Tag: CEOs

Share Your Story with Us

Share Your Story with Us

Many of our readers are Technology CEOs and institutional investors. If you wish to tell your company’s story, or a portfolio company story let us know. Beginning in 2019 we plan to occasionally profile Technology companies in these pages and on our CEORater Podcast. Send me a note directly at jmaietta@ceorater.com. Thanks for reading!

 

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CEORater Technology Founder CEO Index Outperforms in a Turbulent Market

CEORater Technology Founder CEO Index Outperforms in a Turbulent Market

The CEORater Technology Founder CEO Index returned 7.3% and 7.4% on a Weighted and Unweighted Stock Price Return basis respectively (click here for detail) during the January 2nd 2018 – October 26th 2018 period.

The S&P 500 Information Technology (TKR: S5INFT) returned 6.6% on a Weighted basis over the same period.

The Powershares S&P 500® Equal Weight Technology ETF (TKR: RYT) returned 2.2% on an Unweighted basis over the same period.

Stay tuned for more as we plan to productize our IP in the coming months as an active investment product.

Boards: Perform Due Diligence on CEO Candidates Upfront. GE Is Still Cleaning Up Its Mess.<span class="badge-status" style="background:red">Premium</span> 

Boards: Perform Due Diligence on CEO Candidates Upfront. GE Is Still Cleaning Up Its Mess.Premium 

I’m puzzled by the mess that is GE. The Company recently removed former CEO John Flannery after only 14 months at the helm only to replace him with a Board member (Larry Culp). I was a fan of Flannery’s effort to decentralize operations and to divest non-strategic businesses. However, I did not agree with all…

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CEORater Technology Founder CEO Index Continues to Outperform

CEORater Technology Founder CEO Index Continues to Outperform

The CEORater Technology Founder CEO Index outperformed its peer group Year-to-Date through September 18th 2018.

The CEORater Technology Founder CEO Index returned 32.3% and 28.5% on a Weighted and Unweighted Stock Price Return basis respectively (click here for detail) during the January 2nd 2018 – September 18th 2018 period.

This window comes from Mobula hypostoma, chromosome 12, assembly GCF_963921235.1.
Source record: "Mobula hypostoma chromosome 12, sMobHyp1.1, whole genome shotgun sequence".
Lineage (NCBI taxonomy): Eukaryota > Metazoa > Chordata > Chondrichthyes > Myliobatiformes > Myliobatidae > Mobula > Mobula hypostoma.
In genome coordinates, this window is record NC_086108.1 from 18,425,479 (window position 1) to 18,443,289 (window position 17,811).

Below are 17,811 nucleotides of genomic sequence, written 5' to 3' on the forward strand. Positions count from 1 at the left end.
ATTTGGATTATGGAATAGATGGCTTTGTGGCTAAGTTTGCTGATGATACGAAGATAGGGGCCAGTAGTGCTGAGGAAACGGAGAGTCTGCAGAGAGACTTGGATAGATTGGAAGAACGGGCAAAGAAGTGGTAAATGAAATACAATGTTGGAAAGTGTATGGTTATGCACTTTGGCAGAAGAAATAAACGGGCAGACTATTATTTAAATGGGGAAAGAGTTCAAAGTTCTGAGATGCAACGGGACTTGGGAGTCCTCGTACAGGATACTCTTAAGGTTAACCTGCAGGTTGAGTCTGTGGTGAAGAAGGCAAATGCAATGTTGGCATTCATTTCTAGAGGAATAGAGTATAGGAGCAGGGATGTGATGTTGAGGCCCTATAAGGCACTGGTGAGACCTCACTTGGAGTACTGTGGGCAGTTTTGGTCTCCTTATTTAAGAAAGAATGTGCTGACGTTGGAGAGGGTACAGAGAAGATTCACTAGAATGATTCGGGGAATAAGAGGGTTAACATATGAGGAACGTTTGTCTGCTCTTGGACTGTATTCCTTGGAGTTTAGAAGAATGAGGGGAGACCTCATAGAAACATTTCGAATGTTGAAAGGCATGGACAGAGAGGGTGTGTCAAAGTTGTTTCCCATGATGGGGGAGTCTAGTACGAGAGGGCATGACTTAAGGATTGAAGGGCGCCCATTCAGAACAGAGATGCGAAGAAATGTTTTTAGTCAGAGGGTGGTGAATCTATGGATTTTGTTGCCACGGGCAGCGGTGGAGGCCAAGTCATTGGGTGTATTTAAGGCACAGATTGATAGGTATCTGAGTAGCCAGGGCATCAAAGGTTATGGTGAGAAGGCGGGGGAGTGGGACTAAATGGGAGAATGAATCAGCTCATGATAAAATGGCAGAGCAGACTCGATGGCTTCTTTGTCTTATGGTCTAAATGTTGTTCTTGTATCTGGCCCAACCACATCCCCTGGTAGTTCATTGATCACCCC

The S&P 500 Information Technology (TKR: S5INFT) returned 16.0% on a Weighted basis over the same period.

The Powershares S&P 500® Equal Weight Technology ETF (TKR: RYT) returned 16.6% on an Unweighted basis over the same period.

7 Rules for Keeping Activist Investors Away<span class="badge-status" style="background:red">Premium</span> 

7 Rules for Keeping Activist Investors AwayPremium 

The following 7 rules apply to public companies across a variety of industries – particularly to Enterprise Software, FinTech and Information Services companies. 1.) Make Your Numbers 2.) Regular, Transparent Investor Communication 3.) Drive Expanding Operating/EBITDA Margins 4.) Don’t Stockpile Cash 5.) Control Waste 6.) Use Debt as a Tax Shield 7.) Board Composition –…

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CEORater Technology Founder CEO Index Remains Undefeated

CEORater Technology Founder CEO Index Remains Undefeated

We created the CEORater Technology Founder CEO Index in 2017 to illustrate our strong belief that founder CEOs are better qualified to lead Technology companies than are “hired” CEOs/ professional managers. The CEORater Index remains undefeated through July 13th 2018.

The CEORater Technology Founder CEO Index returned 24.7% and 22.8% on a Weighted and Unweighted Return basis respectively (click here for detail) during the January 2nd 2018 – July 13th 2018 period.

The S&P 500 Information Technology (TKR: S5INFT) returned 13.7% on a Weighted basis over the same period.

The Powershares S&P 500® Equal Weight Technology ETF (TKR: RYT) returned 14.5% on an Unweighted basis over the same period.

Steve Jobs vs. Tim Cook – Innovator vs. Operator – It’s In Their DNA

Steve Jobs vs. Tim Cook – Innovator vs. Operator – It’s In Their DNA

Personality Analytics Holds the Key as to Why Apple Was More Innovative Under Steve Jobs than Tim Cook

Apple has lost its creative mojo under Tim Cook. Incremental product enhancements have become the norm, replacing a time when revolutionary new products, space age design and landmark advertising was the standard. What changed? Look no further than the CEO chair. Apple founder, CEO and creative genius Steve Jobs prematurely passed away in October 2011. Jobs’ hand-picked successor, Tim Cook, is by experience an operator with a background steeped in supply chain experience. Cook could not be more different from Jobs from a personality standpoint (see our table below).